In one embodiment, a user of the computer may be registered. For example, personal information associated with the user of the computer may be received. Still yet, personal information associated with the user of the computer may be looked up.

In another embodiment, a plug-in may be downloaded in response to the registration. Such plug-in may be adapted for installing the toolbar associated with the network browser. Such plug-in may further be adapted for transmitting the request via the network in response to a user action. As an option, the toolbar may be displayed simultaneously with navigation icons associated with the network browser.

In the embodiment where a plug-in is included, such plug-in may include a data structure stored in memory for providing virus-related services utilizing a network browser toolbar. This data structure may include an install object for installing a toolbar associated with a network browser. Associated therewith is a communication object for requesting virus-related services over a network utilizing the toolbar. Further provided is a display object for outputting the virus-related services utilizing the toolbar.

In another embodiment, the virus-related information may be retrieved from a local database. Further, the virus-related information may be retrieved from a remote database.

In still yet another embodiment, preferences of a user of the computer may be received. Further, the virus-related information may be filtered based on the preferences. Also received may be usage data of a user of the computer. Similarly, the virus-related information may be filtered based on the usage data.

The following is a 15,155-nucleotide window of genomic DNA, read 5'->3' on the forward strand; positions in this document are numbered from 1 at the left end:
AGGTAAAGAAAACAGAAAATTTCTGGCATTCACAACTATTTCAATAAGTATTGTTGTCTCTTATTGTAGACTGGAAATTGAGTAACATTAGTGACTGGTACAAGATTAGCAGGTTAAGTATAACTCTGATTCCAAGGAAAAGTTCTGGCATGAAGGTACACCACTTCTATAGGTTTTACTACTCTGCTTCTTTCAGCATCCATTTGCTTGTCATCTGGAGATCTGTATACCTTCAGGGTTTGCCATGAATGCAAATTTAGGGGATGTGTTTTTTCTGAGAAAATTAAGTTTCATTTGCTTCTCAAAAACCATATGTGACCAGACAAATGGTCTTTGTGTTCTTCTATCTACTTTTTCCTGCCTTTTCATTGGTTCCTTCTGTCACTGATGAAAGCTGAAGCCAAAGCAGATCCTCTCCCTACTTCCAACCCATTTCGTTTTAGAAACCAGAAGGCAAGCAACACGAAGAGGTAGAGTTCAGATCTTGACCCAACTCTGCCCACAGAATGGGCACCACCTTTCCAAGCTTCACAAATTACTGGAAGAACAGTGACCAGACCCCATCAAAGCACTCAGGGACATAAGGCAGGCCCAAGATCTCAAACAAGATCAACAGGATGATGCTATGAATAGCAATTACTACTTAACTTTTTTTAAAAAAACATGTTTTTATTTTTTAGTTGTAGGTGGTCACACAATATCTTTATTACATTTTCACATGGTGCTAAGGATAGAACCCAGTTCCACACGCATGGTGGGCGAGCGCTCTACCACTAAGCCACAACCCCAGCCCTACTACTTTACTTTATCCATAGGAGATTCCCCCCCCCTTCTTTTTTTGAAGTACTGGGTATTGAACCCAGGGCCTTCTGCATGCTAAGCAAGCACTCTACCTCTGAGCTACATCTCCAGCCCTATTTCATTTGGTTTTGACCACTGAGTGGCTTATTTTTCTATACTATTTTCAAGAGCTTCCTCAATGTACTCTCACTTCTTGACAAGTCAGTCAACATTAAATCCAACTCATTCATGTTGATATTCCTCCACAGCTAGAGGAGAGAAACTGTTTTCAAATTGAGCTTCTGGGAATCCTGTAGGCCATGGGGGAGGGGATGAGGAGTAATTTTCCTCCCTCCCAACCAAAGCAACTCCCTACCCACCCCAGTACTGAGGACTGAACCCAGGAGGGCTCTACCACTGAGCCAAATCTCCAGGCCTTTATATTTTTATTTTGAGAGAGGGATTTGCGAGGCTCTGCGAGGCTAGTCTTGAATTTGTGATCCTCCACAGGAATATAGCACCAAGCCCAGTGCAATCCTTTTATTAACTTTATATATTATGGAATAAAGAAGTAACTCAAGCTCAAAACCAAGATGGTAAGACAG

As an option, the virus-related services may include virus-related news. Further, the virus-related services may include a search engine for searching for viruses in a database of viruses. Still yet, the virus-related services may include virus-related statistics. Optionally, the virus-related services may include virus-related statistics associated with a predetermined company.

BRIEF DESCRIPTION OF THE DRAWINGS

FIG. 1 illustrates a network architecture, in accordance with one embodiment.

FIG. 2 shows a representative hardware environment that may be associated with the data servers and computers of FIG. 1, in accordance with one embodiment.

FIG. 3 illustrates a diagram showing a system capable of administering virus-related services, in accordance with one embodiment.

FIG. 4 illustrates a method for affording virus-related services utilizing a network browser toolbar.

FIG. 5 illustrates a network browser interface including a toolbar, in accordance with one embodiment.

DESCRIPTION OF THE PREFERRED EMBODIMENTS